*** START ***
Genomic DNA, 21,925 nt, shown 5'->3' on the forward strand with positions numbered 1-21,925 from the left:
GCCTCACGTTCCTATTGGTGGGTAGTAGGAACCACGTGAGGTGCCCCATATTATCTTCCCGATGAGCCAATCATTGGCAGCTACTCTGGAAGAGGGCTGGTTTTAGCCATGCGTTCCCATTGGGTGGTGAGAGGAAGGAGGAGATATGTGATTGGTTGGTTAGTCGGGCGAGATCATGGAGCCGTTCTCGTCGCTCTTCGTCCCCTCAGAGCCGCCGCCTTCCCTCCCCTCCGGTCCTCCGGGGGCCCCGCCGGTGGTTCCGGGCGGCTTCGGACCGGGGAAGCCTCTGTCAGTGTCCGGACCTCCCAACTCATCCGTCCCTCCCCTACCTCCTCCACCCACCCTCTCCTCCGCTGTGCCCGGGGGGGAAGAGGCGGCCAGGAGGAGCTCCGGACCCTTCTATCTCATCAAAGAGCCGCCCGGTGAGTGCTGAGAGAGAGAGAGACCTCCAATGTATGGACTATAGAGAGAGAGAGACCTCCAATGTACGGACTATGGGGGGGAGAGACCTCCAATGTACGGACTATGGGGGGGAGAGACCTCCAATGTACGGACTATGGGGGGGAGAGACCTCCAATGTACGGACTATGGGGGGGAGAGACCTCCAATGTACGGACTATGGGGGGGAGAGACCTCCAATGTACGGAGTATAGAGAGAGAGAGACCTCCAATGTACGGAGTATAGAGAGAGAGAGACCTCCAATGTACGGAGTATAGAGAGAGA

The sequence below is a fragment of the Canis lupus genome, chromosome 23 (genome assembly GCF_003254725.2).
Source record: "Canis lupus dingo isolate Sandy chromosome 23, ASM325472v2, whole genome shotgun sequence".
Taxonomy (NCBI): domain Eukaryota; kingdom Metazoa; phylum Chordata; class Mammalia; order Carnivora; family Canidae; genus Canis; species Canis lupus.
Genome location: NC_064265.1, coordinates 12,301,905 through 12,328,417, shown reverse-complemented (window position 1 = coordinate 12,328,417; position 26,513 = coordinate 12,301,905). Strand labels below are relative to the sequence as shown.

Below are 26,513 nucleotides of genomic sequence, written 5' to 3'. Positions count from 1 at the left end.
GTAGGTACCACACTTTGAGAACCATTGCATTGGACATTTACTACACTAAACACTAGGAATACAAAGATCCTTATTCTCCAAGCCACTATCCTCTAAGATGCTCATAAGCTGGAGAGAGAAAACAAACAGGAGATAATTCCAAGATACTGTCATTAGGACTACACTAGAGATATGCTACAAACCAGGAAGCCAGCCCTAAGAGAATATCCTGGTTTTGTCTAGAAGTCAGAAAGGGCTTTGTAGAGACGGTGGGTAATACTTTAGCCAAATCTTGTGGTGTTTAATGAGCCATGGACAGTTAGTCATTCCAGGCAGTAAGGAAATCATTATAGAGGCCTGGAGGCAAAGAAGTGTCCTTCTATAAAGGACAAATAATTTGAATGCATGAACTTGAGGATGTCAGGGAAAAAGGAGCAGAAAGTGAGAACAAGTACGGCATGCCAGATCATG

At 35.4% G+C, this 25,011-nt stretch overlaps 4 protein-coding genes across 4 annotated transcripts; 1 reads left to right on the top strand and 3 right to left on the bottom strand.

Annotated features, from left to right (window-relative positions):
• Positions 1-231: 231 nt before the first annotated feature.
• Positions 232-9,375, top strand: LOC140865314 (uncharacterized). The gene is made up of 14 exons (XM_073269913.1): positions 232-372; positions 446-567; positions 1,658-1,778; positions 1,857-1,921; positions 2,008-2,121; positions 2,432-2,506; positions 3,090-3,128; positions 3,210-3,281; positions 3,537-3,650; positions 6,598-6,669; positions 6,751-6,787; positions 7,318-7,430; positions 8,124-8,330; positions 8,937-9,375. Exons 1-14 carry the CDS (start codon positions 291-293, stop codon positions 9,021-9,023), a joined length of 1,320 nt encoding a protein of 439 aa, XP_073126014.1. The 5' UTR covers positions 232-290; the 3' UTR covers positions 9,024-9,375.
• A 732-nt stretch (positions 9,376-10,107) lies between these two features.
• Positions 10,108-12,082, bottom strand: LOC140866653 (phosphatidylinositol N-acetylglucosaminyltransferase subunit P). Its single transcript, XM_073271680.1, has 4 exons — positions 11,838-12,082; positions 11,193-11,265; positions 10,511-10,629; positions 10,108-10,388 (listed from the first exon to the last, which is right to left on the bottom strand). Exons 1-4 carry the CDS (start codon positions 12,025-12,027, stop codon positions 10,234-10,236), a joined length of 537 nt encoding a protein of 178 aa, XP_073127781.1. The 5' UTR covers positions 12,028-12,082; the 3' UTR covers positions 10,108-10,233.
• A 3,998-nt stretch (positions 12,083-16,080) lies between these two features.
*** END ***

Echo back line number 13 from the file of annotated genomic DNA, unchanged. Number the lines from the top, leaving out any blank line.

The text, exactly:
• A 732-nt stretch (positions 9,376-10,107) lies between these two features.